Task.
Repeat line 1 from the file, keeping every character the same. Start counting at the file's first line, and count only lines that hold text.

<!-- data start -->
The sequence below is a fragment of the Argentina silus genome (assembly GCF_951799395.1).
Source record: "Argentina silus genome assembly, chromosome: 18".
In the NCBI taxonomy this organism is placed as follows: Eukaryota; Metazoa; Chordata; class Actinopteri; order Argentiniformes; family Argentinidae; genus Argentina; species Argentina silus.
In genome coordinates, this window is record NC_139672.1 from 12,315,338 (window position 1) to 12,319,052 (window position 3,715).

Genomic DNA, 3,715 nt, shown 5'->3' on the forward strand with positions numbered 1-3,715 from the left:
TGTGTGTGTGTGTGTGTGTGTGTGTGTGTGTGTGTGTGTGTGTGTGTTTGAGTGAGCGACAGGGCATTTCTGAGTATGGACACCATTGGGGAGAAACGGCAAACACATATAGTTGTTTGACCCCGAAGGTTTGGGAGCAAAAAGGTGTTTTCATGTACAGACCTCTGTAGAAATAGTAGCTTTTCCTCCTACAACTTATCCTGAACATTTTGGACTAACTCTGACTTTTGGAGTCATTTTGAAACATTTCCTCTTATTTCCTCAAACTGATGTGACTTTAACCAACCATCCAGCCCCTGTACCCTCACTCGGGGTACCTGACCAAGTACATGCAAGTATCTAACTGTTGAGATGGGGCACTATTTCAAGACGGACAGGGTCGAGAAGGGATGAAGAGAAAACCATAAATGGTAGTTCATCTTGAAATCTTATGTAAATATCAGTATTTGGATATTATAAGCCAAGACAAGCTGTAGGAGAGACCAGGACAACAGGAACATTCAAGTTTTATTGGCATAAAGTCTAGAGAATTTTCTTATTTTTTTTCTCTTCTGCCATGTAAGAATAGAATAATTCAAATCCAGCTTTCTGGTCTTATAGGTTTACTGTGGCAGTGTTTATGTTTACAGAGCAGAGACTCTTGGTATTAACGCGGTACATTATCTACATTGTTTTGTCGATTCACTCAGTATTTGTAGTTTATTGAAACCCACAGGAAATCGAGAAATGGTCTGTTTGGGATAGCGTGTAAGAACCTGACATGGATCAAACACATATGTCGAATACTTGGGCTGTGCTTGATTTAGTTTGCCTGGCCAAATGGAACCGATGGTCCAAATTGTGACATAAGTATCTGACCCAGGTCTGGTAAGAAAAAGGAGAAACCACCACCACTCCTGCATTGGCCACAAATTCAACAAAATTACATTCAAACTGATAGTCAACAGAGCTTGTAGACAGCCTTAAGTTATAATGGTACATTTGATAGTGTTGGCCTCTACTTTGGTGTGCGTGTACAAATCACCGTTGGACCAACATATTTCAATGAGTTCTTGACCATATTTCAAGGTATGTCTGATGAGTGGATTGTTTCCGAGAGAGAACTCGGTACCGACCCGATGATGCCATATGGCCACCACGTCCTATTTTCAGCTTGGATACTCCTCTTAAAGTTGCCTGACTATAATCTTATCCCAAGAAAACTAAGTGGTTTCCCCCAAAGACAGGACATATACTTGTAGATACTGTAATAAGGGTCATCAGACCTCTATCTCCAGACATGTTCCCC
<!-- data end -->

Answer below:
The sequence below is a fragment of the Argentina silus genome (assembly GCF_951799395.1).